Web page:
2019 Buick Envision vs. 2019 Ford Escape

Detailed Review, Specifications & Comparison

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Safety

Both the Envision and Escape have child safety locks to prevent children from opening the rear doors. The Envision has power child safety locks, allowing the driver to activate and deactivate them from the driver's seat and to know when they're engaged. The Escape’s child locks have to be individually engaged at each rear door with a manual switch. The driver can’t know the status of the locks without opening the doors and checking them.

The Envision Premium offers optional Collision Mitigation Braking, which use forward mounted sensors to warn the driver of a possible collision ahead. If the driver doesn’t react and the system determines a collision is imminent, it automatically applies the brakes at full-force in order to reduce the force of the crash or avoid it altogether. The Escape offers an available collision warning system without the automated brake feature that would prevent or reduce the collision if the driver fails to react.

The Envision Premium offers an optional Surround Vision to allow the driver to see objects all around the vehicle on a screen. The Escape only offers a rear monitor and front and rear parking sensors that flash a light and beep. That doesn’t help with obstacles to the sides.

Both the Envision and the Escape have standard driver and passenger frontal airbags, front side-impact airbags, driver knee airbags, side-impact head airbags, front seatbelt pretensioners, front-wheel drive, height-adjustable front shoulder belts, four-wheel antilock brakes, traction control, electronic stability systems to prevent skidding, rearview cameras, available all-wheel drive, lane departure warning systems, blind spot warning systems and rear cross-path warning.

The National Highway Traffic Safety Administration does 35 MPH front crash tests on new vehicles. In this test, results indicate that the Buick Envision is safer than the Ford Escape:

 

Envision

Escape

 

Passenger

STARS

4 Stars

4 Stars

HIC

161

2417

Neck Stress

170 lbs.

175 lbs.

Neck Compression

31 lbs.

106 lbs.

New test not comparable to pre-2011 test results. More stars = Better. Lower test results = Better.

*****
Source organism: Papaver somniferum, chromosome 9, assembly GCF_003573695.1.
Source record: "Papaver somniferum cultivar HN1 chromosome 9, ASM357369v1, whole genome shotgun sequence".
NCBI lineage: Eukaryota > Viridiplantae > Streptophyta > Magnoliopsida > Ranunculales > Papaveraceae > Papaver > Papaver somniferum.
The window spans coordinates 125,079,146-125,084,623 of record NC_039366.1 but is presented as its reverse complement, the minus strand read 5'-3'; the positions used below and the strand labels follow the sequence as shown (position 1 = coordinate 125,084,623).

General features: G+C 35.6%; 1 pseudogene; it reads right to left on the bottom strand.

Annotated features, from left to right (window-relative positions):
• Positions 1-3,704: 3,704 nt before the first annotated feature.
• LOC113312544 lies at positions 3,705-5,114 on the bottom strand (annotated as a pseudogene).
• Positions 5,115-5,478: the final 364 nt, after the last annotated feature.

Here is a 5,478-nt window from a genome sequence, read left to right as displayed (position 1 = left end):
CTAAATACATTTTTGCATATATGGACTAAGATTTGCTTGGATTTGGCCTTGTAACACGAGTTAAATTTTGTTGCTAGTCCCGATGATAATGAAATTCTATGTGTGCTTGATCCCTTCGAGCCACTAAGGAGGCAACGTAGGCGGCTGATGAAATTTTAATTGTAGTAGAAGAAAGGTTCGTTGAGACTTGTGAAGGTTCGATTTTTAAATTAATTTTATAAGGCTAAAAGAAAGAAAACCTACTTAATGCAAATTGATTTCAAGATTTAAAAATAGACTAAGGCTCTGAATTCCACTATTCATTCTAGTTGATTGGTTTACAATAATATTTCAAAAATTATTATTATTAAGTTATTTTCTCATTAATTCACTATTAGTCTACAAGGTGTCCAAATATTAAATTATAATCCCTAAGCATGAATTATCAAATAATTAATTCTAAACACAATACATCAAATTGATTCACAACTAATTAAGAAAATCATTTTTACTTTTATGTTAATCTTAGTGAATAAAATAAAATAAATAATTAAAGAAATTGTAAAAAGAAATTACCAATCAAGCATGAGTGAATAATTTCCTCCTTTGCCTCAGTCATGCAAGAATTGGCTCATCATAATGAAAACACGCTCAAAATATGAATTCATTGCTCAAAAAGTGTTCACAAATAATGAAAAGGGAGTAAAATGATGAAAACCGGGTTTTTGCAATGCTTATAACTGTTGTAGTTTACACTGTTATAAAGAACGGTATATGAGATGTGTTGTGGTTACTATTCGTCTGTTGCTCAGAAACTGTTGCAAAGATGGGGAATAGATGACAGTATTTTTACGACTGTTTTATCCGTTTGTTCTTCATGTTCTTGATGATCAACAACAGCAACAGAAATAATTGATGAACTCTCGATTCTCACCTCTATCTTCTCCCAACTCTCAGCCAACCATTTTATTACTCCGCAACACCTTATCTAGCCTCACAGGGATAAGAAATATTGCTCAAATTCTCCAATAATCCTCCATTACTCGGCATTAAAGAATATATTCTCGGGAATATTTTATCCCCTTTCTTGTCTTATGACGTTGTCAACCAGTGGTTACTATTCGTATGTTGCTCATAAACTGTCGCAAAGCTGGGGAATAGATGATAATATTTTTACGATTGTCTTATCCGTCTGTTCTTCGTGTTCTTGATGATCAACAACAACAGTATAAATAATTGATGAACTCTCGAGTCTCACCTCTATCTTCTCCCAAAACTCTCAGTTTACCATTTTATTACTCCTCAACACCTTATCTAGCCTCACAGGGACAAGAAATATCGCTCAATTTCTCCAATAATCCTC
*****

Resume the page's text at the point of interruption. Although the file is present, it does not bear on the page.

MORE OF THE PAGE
A significantly tougher test than their original offset frontal crash test, the Insurance Institute for Highway Safety does 40 MPH small overlap frontal offset crash tests. In this test, where only 25% of the total width of the vehicle is struck, results indicate that the Buick Envision is safer than the Escape:

 

Envision

Escape

Overall Evaluation

GOOD

ACCEPTABLE

Restraints

ACCEPTABLE

ACCEPTABLE

Head Neck Evaluation

GOOD

GOOD

Steering Column Movement Rearward

1 cm

2 cm

Chest Evaluation

GOOD

GOOD

Max Chest Compression

20 cm

26 cm

Hip & Thigh Evaluation

GOOD

POOR

Hip & Thigh Injury Risk R/L

0%/0%

0%/0%

Lower Leg Evaluation

GOOD

GOOD

The National Highway Traffic Safety Administration does side impact tests on new vehicles. In this test, which crashes the vehicle into a flat barrier at 38.5 MPH and into a post at 20 MPH, results indicate that the Buick Envision is safer than the Ford Escape:

 

Envision

Escape

 

Front Seat

STARS

5 Stars

5 Stars

HIC

76

110

Hip Force

297 lbs.

351 lbs.

 

Rear Seat

STARS

5 Stars

5 Stars

HIC

81

290

Spine Acceleration

23 G’s

54 G’s

Hip Force

492 lbs.

649 lbs.

 

Into Pole

STARS

5 Stars

5 Stars

Max Damage Depth

12 inches

18 inches

HIC

247

357

Spine Acceleration

39 G’s

44 G’s

Hip Force

477 lbs.

707 lbs.

New test not comparable to pre-2011 test results. More stars = Better. Lower test results = Better.

For its top level performance in all IIHS frontal, side, rear impact and roof-crush tests, with its optional front crash prevention system, and its available headlight’s “Acceptable” rating, the Insurance Institute for Highway Safety grants the Envision the rating of “Top Pick” for 2018, a rating granted to only 100 vehicles tested by the IIHS. The Escape was not even a standard “Top Pick” for 2018.

Warranty

The Envision comes with a full 4-year/50,000-mile basic warranty, which covers the entire truck and includes 24-hour roadside assistance. The Escape’s 3-year/36,000-mile basic warranty expires 1 year and 14,000 miles sooner.

Buick’s powertrain warranty covers the Envision 1 year and 10,000 miles longer than Ford covers the Escape. Any repair needed on the engine, transmission, axles, joints or driveshafts is fully covered for 6 years or 70,000 miles. Coverage on the Escape ends after only 5 years or 60,000 miles.

The Envision’s corrosion warranty is 1 year longer than the Escape’s (6 vs. 5 years).

Buick pays for the first scheduled maintenance on the Envision. Buick will pay for the first oil change, lubrication and any other required maintenance in the first year. Ford doesn’t pay scheduled maintenance for the Escape.

Reliability

J.D. Power and Associates rated the Envision first among compact suvs in their 2018 Initial Quality Study. The Escape was rated second.

J.D. Power and Associates’ 2018 survey of the owners of three-year-old vehicles provides the long-term dependability statistics that show that Buick vehicles are more reliable than Ford vehicles. J.D. Power ranks Buick third in reliability, above the industry average. With 36 more problems per 100 vehicles, Ford is ranked 16th.

Engine

The Envision has more powerful engines than the Escape:

 

Horsepower

Torque

Envision 2.5 DOHC 4 cyl.

197 HP

192 lbs.-ft.

Envision Premium 2.0 turbo 4 cyl.

252 HP

295 lbs.-ft.

Escape 2.5 DOHC 4 cyl.

168 HP

170 lbs.-ft.

Escape 1.5 turbo 4 cyl.

179 HP

177 lbs.-ft.

Escape Titanium 2.0 turbo 4 cyl.

245 HP

275 lbs.-ft.

Fuel Economy and Range

On the EPA test cycle the Envision FWD with its standard engine gets better city fuel mileage than the Escape FWD with its standard engine (22 city/29 hwy vs. 21 city/29 hwy).

Regardless of its engine, the Envision’s engine automatically turns off when the vehicle is stopped, saving fuel and reducing pollution. (Start/Stop isn’t accounted in present EPA fuel mileage tests.) Ford only offers an automatic engine start/stop system on the Escape EcoBoost.